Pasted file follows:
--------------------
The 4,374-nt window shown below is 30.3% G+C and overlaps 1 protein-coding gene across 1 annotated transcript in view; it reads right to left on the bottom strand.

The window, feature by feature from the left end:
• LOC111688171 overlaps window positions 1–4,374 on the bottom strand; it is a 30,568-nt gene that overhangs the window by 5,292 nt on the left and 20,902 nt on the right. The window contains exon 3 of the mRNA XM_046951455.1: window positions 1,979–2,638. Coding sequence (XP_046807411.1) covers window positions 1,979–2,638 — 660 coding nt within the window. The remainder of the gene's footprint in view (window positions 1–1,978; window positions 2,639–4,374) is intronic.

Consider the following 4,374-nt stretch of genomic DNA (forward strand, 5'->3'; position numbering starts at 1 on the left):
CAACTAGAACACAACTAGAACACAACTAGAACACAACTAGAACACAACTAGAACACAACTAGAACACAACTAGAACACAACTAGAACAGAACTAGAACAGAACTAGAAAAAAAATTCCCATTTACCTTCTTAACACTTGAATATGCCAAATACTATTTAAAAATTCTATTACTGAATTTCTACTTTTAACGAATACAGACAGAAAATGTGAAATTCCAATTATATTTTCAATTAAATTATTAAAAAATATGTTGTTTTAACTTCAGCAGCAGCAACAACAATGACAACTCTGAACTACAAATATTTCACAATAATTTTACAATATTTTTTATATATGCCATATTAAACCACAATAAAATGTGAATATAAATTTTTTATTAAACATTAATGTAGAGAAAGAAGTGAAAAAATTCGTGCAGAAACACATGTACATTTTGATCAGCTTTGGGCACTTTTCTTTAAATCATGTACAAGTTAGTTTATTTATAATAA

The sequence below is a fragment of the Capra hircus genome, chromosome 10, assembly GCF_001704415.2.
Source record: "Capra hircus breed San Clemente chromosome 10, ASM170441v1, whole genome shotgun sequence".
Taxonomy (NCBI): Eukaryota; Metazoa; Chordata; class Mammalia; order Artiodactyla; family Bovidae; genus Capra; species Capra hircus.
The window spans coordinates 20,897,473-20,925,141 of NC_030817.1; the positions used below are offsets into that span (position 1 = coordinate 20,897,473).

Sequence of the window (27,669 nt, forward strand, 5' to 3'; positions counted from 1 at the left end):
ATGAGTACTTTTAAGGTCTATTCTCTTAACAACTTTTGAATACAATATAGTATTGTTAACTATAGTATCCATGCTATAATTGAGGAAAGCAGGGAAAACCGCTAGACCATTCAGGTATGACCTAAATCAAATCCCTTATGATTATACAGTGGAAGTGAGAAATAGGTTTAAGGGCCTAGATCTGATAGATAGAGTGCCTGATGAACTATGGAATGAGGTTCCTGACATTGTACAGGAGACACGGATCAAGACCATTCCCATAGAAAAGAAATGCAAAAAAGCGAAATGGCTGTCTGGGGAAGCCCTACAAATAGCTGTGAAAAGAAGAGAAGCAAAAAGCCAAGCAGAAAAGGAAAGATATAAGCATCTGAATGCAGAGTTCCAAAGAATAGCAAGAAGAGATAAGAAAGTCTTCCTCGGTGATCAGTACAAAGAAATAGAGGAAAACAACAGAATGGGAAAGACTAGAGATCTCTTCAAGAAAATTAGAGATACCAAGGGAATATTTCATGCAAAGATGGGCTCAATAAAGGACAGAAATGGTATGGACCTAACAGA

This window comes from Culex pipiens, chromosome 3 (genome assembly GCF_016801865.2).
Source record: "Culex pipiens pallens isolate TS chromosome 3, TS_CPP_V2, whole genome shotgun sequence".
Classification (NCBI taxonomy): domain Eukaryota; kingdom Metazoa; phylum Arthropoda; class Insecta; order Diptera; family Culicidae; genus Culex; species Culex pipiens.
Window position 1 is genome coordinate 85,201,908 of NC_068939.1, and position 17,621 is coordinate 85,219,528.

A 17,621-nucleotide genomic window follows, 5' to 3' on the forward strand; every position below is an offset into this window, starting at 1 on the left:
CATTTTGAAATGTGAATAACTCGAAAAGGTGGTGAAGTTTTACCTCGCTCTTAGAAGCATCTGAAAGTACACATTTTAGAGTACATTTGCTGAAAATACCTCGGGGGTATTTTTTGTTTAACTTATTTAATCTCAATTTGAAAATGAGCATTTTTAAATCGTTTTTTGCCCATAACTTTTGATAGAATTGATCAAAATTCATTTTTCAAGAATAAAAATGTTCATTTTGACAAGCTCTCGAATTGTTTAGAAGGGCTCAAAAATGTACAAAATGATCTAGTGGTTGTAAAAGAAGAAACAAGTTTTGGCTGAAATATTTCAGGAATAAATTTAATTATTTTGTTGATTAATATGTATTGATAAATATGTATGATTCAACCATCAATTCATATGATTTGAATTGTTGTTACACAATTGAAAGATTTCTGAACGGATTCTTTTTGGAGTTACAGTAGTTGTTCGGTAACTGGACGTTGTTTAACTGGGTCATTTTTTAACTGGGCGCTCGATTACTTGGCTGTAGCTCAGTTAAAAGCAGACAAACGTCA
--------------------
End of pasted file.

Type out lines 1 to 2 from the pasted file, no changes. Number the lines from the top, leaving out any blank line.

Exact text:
The 4,374-nt window shown below is 30.3% G+C and overlaps 1 protein-coding gene across 1 annotated transcript in view; it reads right to left on the bottom strand.

The window, feature by feature from the left end: